7. I guess I fall into the Nick philosophy of dining or eating out. I don’t care what the waiter thinks of what I am ordering. I certainly don’t give a rip about the calorie count of the items and in fact sometimes, if I do look at that on the menu decide to go with the higher calorie item because it probably tastes better, has more butter, fat and other taste enhancing ingredients,……. and what the heck anyway…I’m eating out. AND I am paying for the food and the service.

    As bam bam said, the perhaps more pleasant demeanor of the waiter/waitress has more to do with it. Wait staff that are overly intrusive, hovering, constantly interrupting you while you have a mouth full of food to ask if you are enjoying the meal are just doing what they have been trained to do but PULEEZE….can’t you see that I’m eating here. like Dustin Hoffman as Rizzo in Midnight Cowboy:-)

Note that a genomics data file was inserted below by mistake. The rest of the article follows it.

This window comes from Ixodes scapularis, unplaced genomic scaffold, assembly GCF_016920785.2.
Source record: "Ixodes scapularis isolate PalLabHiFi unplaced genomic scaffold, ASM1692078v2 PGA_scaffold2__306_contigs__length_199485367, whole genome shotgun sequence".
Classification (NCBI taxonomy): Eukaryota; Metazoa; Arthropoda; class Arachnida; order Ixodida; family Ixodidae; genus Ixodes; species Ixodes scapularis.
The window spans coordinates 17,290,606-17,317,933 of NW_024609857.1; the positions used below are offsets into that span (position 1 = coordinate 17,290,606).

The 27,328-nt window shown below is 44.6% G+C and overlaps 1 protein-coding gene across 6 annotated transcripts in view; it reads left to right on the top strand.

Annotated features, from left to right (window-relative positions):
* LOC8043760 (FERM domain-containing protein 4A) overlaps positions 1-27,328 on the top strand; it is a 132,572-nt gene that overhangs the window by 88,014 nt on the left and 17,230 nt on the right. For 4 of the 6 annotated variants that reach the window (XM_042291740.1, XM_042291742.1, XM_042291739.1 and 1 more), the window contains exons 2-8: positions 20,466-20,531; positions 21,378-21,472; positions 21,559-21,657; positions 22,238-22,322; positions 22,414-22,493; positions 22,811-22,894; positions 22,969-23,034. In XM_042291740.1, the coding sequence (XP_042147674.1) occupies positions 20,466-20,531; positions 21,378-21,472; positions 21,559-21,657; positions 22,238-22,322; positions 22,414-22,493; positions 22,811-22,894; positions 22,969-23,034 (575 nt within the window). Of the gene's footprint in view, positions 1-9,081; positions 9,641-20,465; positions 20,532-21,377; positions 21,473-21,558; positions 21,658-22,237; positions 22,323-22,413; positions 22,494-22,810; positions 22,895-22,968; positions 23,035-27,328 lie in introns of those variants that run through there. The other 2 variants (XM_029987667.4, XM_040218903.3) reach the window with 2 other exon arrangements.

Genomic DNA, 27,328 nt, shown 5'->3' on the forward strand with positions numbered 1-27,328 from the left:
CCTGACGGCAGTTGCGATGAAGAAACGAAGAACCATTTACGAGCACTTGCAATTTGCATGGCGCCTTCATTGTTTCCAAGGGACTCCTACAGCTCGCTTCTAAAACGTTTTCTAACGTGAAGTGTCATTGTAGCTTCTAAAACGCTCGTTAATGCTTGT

On the other hand, waiters who walk through the room and never look at the tables around them, are just as bad. Like when you need a refill on your water or want to pay the check and have obviously finished. Pay attention!!

    It is very very hard to be a good waiter/waitress and like Nick, we tip well for the good service.

    There is also a difference between being an obese waddling waiter who can barely huff and puff through the restaurant and being just a bit overweight or what in the good old days was called pleasingly plump.

    Personally, I go with the more pleasant personality theory. Someone who makes you feel comfortable, welcome and at ease.